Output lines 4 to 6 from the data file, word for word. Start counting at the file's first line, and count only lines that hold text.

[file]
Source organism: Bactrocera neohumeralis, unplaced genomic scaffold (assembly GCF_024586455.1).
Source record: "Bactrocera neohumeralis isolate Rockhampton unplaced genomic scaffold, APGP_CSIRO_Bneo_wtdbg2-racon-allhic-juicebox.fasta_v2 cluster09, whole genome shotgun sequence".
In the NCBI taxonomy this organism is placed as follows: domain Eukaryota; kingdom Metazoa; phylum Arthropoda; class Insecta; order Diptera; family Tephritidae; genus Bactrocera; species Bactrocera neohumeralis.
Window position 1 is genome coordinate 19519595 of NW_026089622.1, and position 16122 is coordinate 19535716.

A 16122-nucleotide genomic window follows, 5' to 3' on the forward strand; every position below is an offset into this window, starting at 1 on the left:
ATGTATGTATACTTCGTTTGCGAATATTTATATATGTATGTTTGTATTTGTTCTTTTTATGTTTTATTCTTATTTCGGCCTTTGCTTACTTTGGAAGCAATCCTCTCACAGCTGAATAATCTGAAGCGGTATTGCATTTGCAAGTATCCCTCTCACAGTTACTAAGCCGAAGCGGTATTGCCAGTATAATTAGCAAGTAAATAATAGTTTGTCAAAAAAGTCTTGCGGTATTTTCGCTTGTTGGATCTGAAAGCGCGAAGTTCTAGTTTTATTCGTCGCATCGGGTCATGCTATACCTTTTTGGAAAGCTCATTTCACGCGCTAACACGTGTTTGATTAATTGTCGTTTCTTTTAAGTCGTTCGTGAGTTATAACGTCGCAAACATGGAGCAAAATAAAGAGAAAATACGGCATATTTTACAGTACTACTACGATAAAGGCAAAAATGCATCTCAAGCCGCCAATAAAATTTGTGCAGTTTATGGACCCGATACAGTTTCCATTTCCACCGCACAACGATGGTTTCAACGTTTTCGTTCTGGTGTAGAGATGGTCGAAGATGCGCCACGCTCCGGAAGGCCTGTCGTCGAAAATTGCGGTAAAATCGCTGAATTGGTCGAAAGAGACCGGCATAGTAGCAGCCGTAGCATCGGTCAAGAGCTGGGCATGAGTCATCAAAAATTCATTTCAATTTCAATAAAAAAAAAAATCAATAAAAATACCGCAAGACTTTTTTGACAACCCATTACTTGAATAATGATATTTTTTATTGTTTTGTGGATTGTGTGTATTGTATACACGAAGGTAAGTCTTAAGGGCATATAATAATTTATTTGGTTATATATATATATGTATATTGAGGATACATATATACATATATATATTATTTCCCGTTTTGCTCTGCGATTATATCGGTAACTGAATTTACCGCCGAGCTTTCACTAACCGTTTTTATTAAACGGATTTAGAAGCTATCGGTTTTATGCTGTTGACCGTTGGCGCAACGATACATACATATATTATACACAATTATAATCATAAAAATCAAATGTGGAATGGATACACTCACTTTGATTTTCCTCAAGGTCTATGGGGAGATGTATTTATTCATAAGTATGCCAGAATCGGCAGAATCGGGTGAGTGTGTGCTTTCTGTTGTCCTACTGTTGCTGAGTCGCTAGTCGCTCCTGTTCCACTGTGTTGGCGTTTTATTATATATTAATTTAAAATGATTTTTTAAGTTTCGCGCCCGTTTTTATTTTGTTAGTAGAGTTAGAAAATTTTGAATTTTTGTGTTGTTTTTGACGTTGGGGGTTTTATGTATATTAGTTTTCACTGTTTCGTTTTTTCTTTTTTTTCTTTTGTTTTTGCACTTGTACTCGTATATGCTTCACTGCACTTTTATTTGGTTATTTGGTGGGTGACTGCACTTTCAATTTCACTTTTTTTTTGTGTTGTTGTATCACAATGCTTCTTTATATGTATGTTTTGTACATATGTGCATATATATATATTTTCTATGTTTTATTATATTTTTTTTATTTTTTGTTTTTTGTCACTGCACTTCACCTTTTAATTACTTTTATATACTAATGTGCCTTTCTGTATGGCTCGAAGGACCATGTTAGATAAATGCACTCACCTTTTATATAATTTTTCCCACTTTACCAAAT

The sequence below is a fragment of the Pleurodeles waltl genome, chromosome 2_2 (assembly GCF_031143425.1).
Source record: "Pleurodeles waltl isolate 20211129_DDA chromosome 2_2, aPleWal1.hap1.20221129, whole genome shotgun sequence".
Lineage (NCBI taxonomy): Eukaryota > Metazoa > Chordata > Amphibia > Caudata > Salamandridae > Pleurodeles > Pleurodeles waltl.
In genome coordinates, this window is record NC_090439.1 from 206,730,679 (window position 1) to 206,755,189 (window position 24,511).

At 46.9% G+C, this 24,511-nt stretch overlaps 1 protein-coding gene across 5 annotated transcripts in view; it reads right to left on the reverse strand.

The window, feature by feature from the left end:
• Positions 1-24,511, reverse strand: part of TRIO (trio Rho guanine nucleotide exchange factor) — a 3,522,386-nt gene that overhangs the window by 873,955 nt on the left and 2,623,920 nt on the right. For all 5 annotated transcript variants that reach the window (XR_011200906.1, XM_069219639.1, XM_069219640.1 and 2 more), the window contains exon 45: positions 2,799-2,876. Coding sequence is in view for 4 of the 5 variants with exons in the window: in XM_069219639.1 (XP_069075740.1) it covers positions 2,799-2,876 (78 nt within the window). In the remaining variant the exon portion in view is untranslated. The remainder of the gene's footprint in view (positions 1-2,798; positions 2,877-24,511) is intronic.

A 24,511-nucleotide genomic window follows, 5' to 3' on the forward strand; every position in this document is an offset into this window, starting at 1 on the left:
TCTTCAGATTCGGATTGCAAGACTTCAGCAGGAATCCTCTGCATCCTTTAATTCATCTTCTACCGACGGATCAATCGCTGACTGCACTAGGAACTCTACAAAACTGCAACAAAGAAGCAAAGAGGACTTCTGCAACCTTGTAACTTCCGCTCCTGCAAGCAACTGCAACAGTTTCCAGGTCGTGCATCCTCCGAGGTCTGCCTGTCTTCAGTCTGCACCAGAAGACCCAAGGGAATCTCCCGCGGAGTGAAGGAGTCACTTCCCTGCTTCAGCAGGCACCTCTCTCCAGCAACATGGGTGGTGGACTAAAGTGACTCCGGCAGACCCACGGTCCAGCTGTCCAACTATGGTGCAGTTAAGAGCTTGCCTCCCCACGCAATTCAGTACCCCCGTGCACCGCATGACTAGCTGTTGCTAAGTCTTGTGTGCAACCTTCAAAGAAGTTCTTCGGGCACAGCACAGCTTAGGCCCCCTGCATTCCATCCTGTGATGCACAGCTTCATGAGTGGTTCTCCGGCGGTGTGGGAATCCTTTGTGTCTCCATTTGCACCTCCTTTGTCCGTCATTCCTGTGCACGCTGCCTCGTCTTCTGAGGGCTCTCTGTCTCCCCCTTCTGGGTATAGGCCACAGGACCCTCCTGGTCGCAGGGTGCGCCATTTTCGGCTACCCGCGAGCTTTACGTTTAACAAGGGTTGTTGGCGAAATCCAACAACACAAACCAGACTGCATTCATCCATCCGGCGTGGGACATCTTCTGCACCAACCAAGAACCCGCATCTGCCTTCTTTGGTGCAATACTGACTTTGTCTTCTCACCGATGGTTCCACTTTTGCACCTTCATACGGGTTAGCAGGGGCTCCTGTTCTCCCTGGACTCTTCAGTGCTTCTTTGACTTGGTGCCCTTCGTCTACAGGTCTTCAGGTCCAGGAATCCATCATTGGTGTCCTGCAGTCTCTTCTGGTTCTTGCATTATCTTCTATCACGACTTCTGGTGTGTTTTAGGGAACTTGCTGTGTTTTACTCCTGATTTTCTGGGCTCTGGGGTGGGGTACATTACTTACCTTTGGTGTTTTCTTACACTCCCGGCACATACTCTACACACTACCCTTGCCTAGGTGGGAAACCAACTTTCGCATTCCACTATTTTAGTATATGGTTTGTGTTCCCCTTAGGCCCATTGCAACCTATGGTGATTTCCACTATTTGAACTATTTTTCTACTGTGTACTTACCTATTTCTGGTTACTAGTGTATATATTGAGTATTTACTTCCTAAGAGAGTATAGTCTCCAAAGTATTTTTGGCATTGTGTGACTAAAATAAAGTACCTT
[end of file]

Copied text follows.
Window position 1 is genome coordinate 19519595 of NW_026089622.1, and position 16122 is coordinate 19535716.

A 16122-nucleotide genomic window follows, 5' to 3' on the forward strand; every position below is an offset into this window, starting at 1 on the left:
ATGTATGTATACTTCGTTTGCGAATATTTATATATGTATGTTTGTATTTGTTCTTTTTATGTTTTATTCTTATTTCGGCCTTTGCTTACTTTGGAAGCAATCCTCTCACAGCTGAATAATCTGAAGCGGTATTGCATTTGCAAGTATCCCTCTCACAGTTACTAAGCCGAAGCGGTATTGCCAGTATAATTAGCAAGTAAATAATAGTTTGTCAAAAAAGTCTTGCGGTATTTTCGCTTGTTGGATCTGAAAGCGCGAAGTTCTAGTTTTATTCGTCGCATCGGGTCATGCTATACCTTTTTGGAAAGCTCATTTCACGCGCTAACACGTGTTTGATTAATTGTCGTTTCTTTTAAGTCGTTCGTGAGTTATAACGTCGCAAACATGGAGCAAAATAAAGAGAAAATACGGCATATTTTACAGTACTACTACGATAAAGGCAAAAATGCATCTCAAGCCGCCAATAAAATTTGTGCAGTTTATGGACCCGATACAGTTTCCATTTCCACCGCACAACGATGGTTTCAACGTTTTCGTTCTGGTGTAGAGATGGTCGAAGATGCGCCACGCTCCGGAAGGCCTGTCGTCGAAAATTGCGGTAAAATCGCTGAATTGGTCGAAAGAGACCGGCATAGTAGCAGCCGTAGCATCGGTCAAGAGCTGGGCATGAGTCATCAAAAATTCATTTCAATTTCAATAAAAAAAAAAATCAATAAAAATACCGCAAGACTTTTTTGACAACCCATTACTTGAATAATGATATTTTTTATTGTTTTGTGGATTGTGTGTATTGTATACACGAAGGTAAGTCTTAAGGGCATATAATAATTTATTTGGTTATATATATATATGTATATTGAGGATACATATATACATATATATATTATTTCCCGTTTTGCTCTGCGATTATATCGGTAACTGAATTTACCGCCGAGCTTTCACTAACCGTTTTTATTAAACGGATTTAGAAGCTATCGGTTTTATGCTGTTGACCGTTGGCGCAACGATACATACATATATTATACACAATTATAATCATAAAAATCAAATGTGGAATGGATACACTCACTTTGATTTTCCTCAAGGTCTATGGGGAGATGTATTTATTCATAAGTATGCCAGAATCGGCAGAATCGGGTGAGTGTGTGCTTTCTGTTGTCCTACTGTTGCTGAGTCGCTAGTCGCTCCTGTTCCACTGTGTTGGCGTTTTATTATATATTAATTTAAAATGATTTTTTAAGTTTCGCGCCCGTTTTTATTTTGTTAGTAGAGTTAGAAAATTTTGAATTTTTGTGTTGTTTTTGACGTTGGGGGTTTTATGTATATTAGTTTTCACTGTTTCGTTTTTTCTTTTTTTTCTTTTGTTTTTGCACTTGTACTCGTATATGCTTCACTGCACTTTTATTTGGTTATTTGGTGGGTGACTGCACTTTCAATTTCACTTTTTTTTTGTGTTGTTGTATCACAATGCTTCTTTATATGTATGTTTTGTACATATGTGCATATATATATATTTTCTATGTTTTATTATATTTTTTTTATTTTTTGTTTTTTGTCACTGCACTTCACCTTTTAATTACTTTTATATACTAATGTGCCTTTCTGTATGGCTCGAAGGACCATGTTAGATAAATGCACTCACCTTTTATATAATTTTTCCCACTTTACCAAAT